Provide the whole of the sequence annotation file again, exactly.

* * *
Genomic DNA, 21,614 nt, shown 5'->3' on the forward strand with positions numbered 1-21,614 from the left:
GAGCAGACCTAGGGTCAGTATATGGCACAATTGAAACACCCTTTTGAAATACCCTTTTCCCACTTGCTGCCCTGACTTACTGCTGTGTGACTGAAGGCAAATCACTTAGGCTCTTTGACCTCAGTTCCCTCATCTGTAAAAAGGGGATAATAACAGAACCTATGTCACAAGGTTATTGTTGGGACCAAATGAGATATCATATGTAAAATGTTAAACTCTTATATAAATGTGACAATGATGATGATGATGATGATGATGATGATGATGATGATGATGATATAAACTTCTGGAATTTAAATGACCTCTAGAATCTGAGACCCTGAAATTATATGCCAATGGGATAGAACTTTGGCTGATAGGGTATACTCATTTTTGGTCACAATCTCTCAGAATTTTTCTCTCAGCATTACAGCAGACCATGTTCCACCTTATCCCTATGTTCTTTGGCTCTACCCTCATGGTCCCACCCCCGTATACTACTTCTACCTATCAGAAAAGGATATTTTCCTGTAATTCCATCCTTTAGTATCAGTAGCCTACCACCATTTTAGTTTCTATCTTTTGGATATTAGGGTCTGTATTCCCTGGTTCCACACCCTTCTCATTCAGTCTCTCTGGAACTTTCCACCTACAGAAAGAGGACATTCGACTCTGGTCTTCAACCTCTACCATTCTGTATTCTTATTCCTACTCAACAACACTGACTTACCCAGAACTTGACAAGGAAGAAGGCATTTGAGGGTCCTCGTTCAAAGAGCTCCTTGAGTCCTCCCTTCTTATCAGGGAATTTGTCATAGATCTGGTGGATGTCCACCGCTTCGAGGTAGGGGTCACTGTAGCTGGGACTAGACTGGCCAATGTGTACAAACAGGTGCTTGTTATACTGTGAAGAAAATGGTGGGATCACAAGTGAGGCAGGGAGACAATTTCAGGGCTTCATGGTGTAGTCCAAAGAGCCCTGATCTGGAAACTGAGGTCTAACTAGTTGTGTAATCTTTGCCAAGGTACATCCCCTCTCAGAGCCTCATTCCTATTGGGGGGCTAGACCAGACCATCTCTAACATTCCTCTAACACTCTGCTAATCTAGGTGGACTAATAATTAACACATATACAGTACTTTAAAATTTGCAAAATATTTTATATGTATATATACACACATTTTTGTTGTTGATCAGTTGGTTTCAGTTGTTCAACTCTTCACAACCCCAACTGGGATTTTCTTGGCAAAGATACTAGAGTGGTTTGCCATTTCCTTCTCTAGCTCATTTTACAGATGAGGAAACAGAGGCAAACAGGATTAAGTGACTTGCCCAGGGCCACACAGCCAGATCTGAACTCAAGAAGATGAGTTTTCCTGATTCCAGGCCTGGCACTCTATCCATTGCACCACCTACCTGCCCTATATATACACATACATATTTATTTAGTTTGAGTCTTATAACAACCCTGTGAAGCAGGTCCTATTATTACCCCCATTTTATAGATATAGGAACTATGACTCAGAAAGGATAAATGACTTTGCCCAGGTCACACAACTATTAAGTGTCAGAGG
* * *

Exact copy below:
Genomic DNA, 21,614 nt, shown 5'->3' on the forward strand with positions numbered 1-21,614 from the left:
GAGCAGACCTAGGGTCAGTATATGGCACAATTGAAACACCCTTTTGAAATACCCTTTTCCCACTTGCTGCCCTGACTTACTGCTGTGTGACTGAAGGCAAATCACTTAGGCTCTTTGACCTCAGTTCCCTCATCTGTAAAAAGGGGATAATAACAGAACCTATGTCACAAGGTTATTGTTGGGACCAAATGAGATATCATATGTAAAATGTTAAACTCTTATATAAATGTGACAATGATGATGATGATGATGATGATGATGATGATGATGATGATGATATAAACTTCTGGAATTTAAATGACCTCTAGAATCTGAGACCCTGAAATTATATGCCAATGGGATAGAACTTTGGCTGATAGGGTATACTCATTTTTGGTCACAATCTCTCAGAATTTTTCTCTCAGCATTACAGCAGACCATGTTCCACCTTATCCCTATGTTCTTTGGCTCTACCCTCATGGTCCCACCCCCGTATACTACTTCTACCTATCAGAAAAGGATATTTTCCTGTAATTCCATCCTTTAGTATCAGTAGCCTACCACCATTTTAGTTTCTATCTTTTGGATATTAGGGTCTGTATTCCCTGGTTCCACACCCTTCTCATTCAGTCTCTCTGGAACTTTCCACCTACAGAAAGAGGACATTCGACTCTGGTCTTCAACCTCTACCATTCTGTATTCTTATTCCTACTCAACAACACTGACTTACCCAGAACTTGACAAGGAAGAAGGCATTTGAGGGTCCTCGTTCAAAGAGCTCCTTGAGTCCTCCCTTCTTATCAGGGAATTTGTCATAGATCTGGTGGATGTCCACCGCTTCGAGGTAGGGGTCACTGTAGCTGGGACTAGACTGGCCAATGTGTACAAACAGGTGCTTGTTATACTGTGAAGAAAATGGTGGGATCACAAGTGAGGCAGGGAGACAATTTCAGGGCTTCATGGTGTAGTCCAAAGAGCCCTGATCTGGAAACTGAGGTCTAACTAGTTGTGTAATCTTTGCCAAGGTACATCCCCTCTCAGAGCCTCATTCCTATTGGGGGGCTAGACCAGACCATCTCTAACATTCCTCTAACACTCTGCTAATCTAGGTGGACTAATAATTAACACATATACAGTACTTTAAAATTTGCAAAATATTTTATATGTATATATACACACATTTTTGTTGTTGATCAGTTGGTTTCAGTTGTTCAACTCTTCACAACCCCAACTGGGATTTTCTTGGCAAAGATACTAGAGTGGTTTGCCATTTCCTTCTCTAGCTCATTTTACAGATGAGGAAACAGAGGCAAACAGGATTAAGTGACTTGCCCAGGGCCACACAGCCAGATCTGAACTCAAGAAGATGAGTTTTCCTGATTCCAGGCCTGGCACTCTATCCATTGCACCACCTACCTGCCCTATATATACACATACATATTTATTTAGTTTGAGTCTTATAACAACCCTGTGAAGCAGGTCCTATTATTACCCCCATTTTATAGATATAGGAACTATGACTCAGAAAGGATAAATGACTTTGCCCAGGTCACACAACTATTAAGTGTCAGAGG